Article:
RAC Update 2/21/2006
As part of an effort to finesse the electrical plan, an investigation for physical evidence of ceiling lanterns was made by Mark W. and the Architectural Research Department. Possible evidence for the lanterns was found only in the Vestibule and the Drawing Room, although the duPonts had installed ceiling fixtures in many other rooms. More information on the evidence is included under the room reports.
Drawing Room (M-108)
Ray C. continues to carve the dutchmen for the fireplace mantel and he is currently working on the egg and darts. When he investigated the matching pattern found on the stone fireplace facing in the 1760 parlor (M-112), he discovered that the layout was a bit idiosyncratic (some of the “eggs” are quite a bit larger then others). Outside of developing a pattern for the new dutchmen, the revelation may be a bit trivial but it still brings up interesting thoughts about the quality of workmanship that is being shipped to the colonies in the early and mid-18th century.
We are also starting to map out the holes we found under the circa 1870s or 1880s (?) finish coat. The western wall has been completed and it appears that the pier mirror currently found in Montpelier’s collection could have been placed on the south side of the elevation. However, the visible holes in the frame do not exactly line up and we’ll inspect the mirror again to see if there is any additional evidence
Mark W and I also found what appears to be a pre-1830s hole (it was made with a spoon bit) in a joist located in the approximate center of the drawing room ceiling. Currently it is speculated that the hole was used to hang a ceiling lantern or lamp.
Physical evidence for a ceiling lantern was also found in this space. The evidence consists blocking made from pit sawn wood secured with double-struck cut nails (similar to other Period Three examples). The blocking is again located in roughly the center of the ceiling. While a single rectangular nail hole can be seen, a majority of the evidence for how the lantern was hung as been obscured by a later electrification campaign.
The window architrave was carefully removed from the north window to allow for the brickwork above the window to be stabilized and repaired. After removal, Steve Chronister noticed that flat tipped screws were found embedded in the upper corners of the architrave. The screws, which are about 3/8” in diameter, are currently assumed to be associated with cloak pins (the architrave was secured with machine cut nails in all other locations). An approximate TAQ of circa 1830 is usually given to flat tipped screws and so right now we are relating the screws to the Madison occupation. If anyone on the RAC has any further information on dating screws through changes in manufacturing techniques, we would be grateful to hear it in hopes of narrowing the date range for the pins.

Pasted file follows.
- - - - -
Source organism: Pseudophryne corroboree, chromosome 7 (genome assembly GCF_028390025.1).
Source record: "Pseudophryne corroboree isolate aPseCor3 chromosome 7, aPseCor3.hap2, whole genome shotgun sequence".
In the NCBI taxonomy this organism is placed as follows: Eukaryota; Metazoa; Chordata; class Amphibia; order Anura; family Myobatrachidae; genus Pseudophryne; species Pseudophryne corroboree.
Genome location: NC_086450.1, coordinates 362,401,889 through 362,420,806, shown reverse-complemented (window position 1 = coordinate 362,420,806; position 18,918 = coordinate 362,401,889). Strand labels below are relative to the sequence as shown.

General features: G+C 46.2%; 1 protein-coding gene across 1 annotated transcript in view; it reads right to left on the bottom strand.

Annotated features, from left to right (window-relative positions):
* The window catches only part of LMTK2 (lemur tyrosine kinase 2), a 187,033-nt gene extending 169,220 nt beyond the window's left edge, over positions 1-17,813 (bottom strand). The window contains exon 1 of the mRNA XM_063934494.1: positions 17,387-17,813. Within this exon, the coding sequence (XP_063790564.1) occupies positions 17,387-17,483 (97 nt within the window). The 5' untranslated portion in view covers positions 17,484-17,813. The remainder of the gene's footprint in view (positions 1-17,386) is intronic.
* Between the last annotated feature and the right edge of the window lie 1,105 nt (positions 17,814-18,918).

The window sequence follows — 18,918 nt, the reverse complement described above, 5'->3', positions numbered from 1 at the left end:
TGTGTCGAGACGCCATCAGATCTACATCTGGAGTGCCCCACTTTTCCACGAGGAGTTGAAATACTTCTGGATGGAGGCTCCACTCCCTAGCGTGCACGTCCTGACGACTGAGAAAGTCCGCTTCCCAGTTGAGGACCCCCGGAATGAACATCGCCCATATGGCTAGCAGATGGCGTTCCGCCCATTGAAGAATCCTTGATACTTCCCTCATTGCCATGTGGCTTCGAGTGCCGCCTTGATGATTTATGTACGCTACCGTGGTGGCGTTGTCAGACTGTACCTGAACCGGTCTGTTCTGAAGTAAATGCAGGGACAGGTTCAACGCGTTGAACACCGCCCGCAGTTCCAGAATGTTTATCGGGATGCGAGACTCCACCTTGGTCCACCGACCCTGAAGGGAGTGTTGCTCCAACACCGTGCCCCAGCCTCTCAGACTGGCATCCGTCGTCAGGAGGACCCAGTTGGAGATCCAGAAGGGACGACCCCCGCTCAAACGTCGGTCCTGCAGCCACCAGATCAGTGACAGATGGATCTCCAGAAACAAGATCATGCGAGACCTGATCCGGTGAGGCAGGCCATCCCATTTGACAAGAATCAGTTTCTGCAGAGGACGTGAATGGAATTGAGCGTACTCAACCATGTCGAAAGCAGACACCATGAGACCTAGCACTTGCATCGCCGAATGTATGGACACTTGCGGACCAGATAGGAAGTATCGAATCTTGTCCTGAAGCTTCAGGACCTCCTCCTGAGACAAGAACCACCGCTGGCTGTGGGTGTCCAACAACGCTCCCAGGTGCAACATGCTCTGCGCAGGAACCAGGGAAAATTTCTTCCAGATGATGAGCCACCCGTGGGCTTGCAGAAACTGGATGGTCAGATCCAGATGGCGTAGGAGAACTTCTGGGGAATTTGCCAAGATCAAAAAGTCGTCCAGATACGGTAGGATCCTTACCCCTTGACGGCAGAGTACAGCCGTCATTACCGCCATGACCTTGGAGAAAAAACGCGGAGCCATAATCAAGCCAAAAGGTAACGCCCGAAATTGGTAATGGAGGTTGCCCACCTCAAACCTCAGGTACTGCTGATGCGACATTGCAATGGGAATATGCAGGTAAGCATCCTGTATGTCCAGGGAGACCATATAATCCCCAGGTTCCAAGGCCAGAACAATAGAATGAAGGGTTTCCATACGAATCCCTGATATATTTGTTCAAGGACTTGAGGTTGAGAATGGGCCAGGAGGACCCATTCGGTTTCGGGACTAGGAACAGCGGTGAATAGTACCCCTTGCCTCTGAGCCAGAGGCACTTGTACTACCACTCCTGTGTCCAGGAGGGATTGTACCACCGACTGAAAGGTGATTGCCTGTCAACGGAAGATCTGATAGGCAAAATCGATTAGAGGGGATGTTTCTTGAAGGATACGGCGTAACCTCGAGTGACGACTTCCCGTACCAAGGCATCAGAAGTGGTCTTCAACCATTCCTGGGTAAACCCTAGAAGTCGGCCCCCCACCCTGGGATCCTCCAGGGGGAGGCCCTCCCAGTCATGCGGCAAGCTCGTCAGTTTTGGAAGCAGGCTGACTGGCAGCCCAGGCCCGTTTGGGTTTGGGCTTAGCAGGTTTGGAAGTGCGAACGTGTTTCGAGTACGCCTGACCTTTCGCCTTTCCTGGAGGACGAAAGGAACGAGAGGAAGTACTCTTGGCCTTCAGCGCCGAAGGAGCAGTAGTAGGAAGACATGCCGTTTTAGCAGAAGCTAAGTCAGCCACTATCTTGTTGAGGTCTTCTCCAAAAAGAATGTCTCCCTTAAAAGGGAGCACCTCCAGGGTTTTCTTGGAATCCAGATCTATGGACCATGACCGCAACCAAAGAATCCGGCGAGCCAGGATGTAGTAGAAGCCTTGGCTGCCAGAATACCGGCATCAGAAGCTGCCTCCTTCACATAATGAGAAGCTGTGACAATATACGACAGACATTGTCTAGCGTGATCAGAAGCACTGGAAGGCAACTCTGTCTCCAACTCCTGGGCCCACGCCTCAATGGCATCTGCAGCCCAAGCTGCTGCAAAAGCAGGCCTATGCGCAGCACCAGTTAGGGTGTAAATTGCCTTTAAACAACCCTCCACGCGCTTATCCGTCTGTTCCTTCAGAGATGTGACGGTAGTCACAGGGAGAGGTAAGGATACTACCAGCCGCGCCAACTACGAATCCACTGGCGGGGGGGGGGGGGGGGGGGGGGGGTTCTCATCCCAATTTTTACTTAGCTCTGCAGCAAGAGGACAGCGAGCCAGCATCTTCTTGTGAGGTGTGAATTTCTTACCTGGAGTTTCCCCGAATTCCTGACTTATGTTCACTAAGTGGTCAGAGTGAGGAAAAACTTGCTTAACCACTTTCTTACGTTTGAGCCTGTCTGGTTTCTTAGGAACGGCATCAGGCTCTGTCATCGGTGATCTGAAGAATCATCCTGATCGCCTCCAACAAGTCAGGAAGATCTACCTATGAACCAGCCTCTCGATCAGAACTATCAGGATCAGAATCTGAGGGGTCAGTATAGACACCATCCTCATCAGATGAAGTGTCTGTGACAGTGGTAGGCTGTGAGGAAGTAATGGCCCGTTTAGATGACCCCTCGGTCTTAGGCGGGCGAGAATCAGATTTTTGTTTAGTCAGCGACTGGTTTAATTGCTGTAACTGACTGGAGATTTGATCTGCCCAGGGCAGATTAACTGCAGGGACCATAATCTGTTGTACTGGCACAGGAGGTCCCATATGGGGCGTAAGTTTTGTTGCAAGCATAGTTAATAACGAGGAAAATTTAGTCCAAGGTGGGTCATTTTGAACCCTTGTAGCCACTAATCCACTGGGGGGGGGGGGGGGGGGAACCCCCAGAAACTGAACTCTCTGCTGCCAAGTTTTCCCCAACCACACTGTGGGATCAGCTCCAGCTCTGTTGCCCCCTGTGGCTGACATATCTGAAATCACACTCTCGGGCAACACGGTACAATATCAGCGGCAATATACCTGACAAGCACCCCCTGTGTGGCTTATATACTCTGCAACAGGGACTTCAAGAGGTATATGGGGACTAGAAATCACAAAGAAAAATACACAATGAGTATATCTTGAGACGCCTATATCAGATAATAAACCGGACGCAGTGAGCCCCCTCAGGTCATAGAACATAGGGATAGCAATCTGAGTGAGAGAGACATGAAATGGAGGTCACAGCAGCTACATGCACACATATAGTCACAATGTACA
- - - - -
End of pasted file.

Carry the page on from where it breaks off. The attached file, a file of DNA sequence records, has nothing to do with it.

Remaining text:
Vaulted Closet (M-114)
When Wayne was repairing the brick work over the circa 1810 doorway leading into the Nelly Chamber (which was placed in the location of a circa 1764 window), he found a surviving section (roughly 6” x 8”) of the 1764 interior window jamb. The jamb is finished with plaster and is painted a dark red color. The jamb would have been located in a closet in the period I house and so it gives us an interesting insight into how the PI dwelling’s secondary spaces were finished. We are going to have Susan Buck sample the paint and hopefully she will be able to give us more information on the space’s evolution.
The cornice for the Colonnade is being repaired with wooden dutchmen and epoxy fillers. After repairs have been made, the cornice will be repainted and re-installed.
The joists and girts for the portico deck are currently being cut and installed by the carpenters. The western doorways leading to the portico have also received their newly constructed paneled jambs (Blaze Gaston). The jambs look great and it’s exciting to see elements with exposed finished surfaces being installed.
Peter P. continues to work on the southern slope of the Portico and the northern slope has been prepped for shingling. A high shingle cull rate remains an ongoing problem.
The masons (Price Masonry) continue to repair areas of failing mortar and to replace failed bricks. Specifically they are working in the basement (southern wall of the Wine Cellar (M-004)), Dolly’s Kitchen, the northern and southern wings (M-100 and M-118) and the Parlor (M-112).